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Originally published April 21, 2008 at 12:00 AM | Page modified April 21, 2008 at 6:32 PM

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Seattle teacher penalized for refusing to give WASL

A Seattle sixth-grade teacher will spend two weeks on leave without pay for refusing to give the Washington Assessment of Student Learning...

Seattle Times education reporter

A Seattle sixth-grade teacher will spend two weeks on leave without pay for refusing to give the Washington Assessment of Student Learning (WASL) to his students this month at Eckstein Middle School.

Carl Chew, who teaches science, says the WASL is harmful to students, teachers, schools and families. He considers his decision an act of civil disobedience "against something I felt was ... morally and ethically corrupt."

The WASL, he says, needs to be scrapped and replaced "with a gentler, kinder way of finding out what our students know, and helping teachers educate them better."

Before the WASL started, Chew, 60, told Eckstein's principal that he would not give the exam anymore, and he said they tried to talk him out of it, fearing he would be fired. But he still declined to give the test, and said he was ready to accept the consequences.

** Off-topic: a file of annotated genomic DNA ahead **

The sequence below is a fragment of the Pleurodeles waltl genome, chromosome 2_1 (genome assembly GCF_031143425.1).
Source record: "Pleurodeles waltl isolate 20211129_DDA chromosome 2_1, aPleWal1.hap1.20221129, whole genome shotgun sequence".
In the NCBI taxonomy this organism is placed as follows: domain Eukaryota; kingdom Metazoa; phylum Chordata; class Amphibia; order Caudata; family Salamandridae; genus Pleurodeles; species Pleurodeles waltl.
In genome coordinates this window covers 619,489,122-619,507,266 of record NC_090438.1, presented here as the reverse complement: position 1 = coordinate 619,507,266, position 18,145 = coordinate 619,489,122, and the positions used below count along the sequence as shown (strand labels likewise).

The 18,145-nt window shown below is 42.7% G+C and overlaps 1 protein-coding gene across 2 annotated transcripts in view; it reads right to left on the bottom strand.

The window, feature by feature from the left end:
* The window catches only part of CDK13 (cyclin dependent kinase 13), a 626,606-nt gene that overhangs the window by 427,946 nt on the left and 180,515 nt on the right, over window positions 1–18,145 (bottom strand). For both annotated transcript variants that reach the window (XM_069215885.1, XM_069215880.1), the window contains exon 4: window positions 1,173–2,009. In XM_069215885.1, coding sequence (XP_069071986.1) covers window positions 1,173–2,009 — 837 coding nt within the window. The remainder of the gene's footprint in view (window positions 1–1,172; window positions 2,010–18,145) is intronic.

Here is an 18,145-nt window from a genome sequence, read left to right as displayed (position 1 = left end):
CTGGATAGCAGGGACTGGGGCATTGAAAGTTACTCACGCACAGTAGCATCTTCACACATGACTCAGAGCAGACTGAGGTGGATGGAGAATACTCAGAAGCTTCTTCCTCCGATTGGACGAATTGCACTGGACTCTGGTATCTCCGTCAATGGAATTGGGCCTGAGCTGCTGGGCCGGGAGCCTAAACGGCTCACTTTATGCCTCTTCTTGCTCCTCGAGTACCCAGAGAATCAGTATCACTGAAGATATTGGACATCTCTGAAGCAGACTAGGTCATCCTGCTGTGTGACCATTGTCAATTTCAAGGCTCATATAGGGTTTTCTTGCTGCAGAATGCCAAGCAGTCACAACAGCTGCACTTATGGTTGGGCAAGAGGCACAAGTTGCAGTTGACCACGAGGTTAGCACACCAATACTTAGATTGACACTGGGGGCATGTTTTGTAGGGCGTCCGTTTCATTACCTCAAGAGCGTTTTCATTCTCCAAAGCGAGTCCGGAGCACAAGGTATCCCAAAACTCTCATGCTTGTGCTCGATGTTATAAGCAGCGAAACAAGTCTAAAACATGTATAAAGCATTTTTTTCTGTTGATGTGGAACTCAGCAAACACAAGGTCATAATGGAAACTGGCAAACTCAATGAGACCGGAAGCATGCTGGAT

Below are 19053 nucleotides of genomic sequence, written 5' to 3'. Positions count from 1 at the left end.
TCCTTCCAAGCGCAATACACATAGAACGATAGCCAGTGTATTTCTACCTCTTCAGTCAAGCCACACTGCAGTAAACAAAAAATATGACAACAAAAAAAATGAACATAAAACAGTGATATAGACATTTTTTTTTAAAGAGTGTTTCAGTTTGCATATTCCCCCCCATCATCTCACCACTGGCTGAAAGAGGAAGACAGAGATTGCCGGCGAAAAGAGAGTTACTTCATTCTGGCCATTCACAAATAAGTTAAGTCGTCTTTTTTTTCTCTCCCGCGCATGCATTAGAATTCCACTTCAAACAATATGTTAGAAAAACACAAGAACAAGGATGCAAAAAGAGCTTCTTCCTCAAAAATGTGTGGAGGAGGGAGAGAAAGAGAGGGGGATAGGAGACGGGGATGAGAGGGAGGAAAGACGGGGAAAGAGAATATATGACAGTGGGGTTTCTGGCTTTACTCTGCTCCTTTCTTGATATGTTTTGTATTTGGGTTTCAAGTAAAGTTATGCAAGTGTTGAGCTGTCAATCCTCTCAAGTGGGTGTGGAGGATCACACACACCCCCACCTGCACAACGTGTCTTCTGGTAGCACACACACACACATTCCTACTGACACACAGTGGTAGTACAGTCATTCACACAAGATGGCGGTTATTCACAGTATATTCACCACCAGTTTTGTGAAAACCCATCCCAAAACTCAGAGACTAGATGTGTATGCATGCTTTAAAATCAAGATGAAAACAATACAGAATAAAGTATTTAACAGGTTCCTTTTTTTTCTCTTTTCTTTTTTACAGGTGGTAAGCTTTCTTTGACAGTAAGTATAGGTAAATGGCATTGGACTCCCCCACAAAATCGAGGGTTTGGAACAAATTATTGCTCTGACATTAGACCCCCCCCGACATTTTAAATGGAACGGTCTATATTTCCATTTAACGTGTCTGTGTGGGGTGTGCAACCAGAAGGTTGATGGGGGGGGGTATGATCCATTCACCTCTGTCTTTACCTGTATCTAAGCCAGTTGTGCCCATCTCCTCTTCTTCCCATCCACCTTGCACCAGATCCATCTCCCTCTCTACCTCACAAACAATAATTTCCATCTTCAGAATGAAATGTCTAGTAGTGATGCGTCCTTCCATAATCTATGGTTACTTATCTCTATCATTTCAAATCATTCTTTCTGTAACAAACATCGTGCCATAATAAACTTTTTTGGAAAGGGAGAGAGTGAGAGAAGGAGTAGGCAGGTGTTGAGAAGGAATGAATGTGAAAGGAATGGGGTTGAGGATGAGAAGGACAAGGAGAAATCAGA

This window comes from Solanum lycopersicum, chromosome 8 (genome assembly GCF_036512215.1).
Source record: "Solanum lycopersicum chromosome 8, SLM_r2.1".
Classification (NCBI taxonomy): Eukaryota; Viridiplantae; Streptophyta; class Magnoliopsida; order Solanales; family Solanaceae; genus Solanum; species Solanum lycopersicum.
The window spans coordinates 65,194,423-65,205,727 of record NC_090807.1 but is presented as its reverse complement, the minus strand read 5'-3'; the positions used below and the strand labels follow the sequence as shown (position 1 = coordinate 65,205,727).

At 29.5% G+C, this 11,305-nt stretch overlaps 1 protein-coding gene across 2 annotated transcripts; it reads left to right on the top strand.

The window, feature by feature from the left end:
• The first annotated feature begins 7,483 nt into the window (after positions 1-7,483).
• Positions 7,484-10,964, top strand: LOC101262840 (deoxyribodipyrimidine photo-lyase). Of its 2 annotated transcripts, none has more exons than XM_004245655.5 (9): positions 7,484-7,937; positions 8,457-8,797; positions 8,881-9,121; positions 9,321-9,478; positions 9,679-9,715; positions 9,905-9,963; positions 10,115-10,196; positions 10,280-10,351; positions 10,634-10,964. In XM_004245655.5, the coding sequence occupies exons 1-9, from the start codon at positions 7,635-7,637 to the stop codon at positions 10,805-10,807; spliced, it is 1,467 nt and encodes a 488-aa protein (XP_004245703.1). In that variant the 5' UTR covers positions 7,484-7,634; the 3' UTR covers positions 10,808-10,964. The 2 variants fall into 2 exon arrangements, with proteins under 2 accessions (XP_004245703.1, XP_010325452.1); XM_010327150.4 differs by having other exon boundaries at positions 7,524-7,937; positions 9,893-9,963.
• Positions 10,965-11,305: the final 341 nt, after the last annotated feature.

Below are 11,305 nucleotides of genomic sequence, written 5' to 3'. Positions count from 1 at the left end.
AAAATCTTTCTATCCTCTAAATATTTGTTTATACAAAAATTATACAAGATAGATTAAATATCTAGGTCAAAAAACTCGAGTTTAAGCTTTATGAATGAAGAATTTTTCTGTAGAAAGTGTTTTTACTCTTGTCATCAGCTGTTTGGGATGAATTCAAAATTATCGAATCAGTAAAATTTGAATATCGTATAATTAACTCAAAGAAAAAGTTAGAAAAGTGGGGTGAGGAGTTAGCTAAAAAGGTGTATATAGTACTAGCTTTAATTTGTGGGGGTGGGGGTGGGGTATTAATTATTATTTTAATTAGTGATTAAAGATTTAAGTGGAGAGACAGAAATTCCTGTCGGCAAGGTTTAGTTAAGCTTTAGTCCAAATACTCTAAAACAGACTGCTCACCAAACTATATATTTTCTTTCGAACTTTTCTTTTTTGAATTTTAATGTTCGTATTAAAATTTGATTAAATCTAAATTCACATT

He said he spent some of the first few days of WASL testing working at district's Science Materials Center, preparing student science kits.

He then was suspended without pay from today through May 2.

"He failed to follow his duties as teacher," said Seattle Public Schools Spokeswoman Patti Spencer.

The district, she said, expects its teachers to fulfill all their responsibilities, which include giving state-mandated exams such as the WASL.

The district, she added, understands that there are debates over standardized tests such as the WASL, but sees value in the WASL as one way to reflect on what students are learning, and how instruction might need to change for an individual, a school or the district as a whole.

Spencer said the district didn't know of any other cases of teachers refusing to give the WASL.

The state Office of Superintendent of Public Instruction didn't either, said spokesman Chris Barron, although Barron said it might not hear about them because such cases would be handled by school districts.

The Parent Empowerment Network, an anti-WASL group, is encouraging supporters to send money to Chew to replace his lost wages.

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Chew, however, said he won't accept that money, and requests that the dollars instead go to local groups that oppose high-stakes, standardized testing.

He said he didn't tell his students about his plans.

"I simply let them know that I had something important to do during the WASL time, and expected them to treat the guest teacher with respect," he said. "And I told them to do well on the WASL.

"Decisions about WASL testing need to be made by teachers, and parents and schools. We are the ones responsible."

Linda Shaw: 206-464-2359 or lshaw@seattletimes.com

Copyright © 2008 The Seattle Times Company

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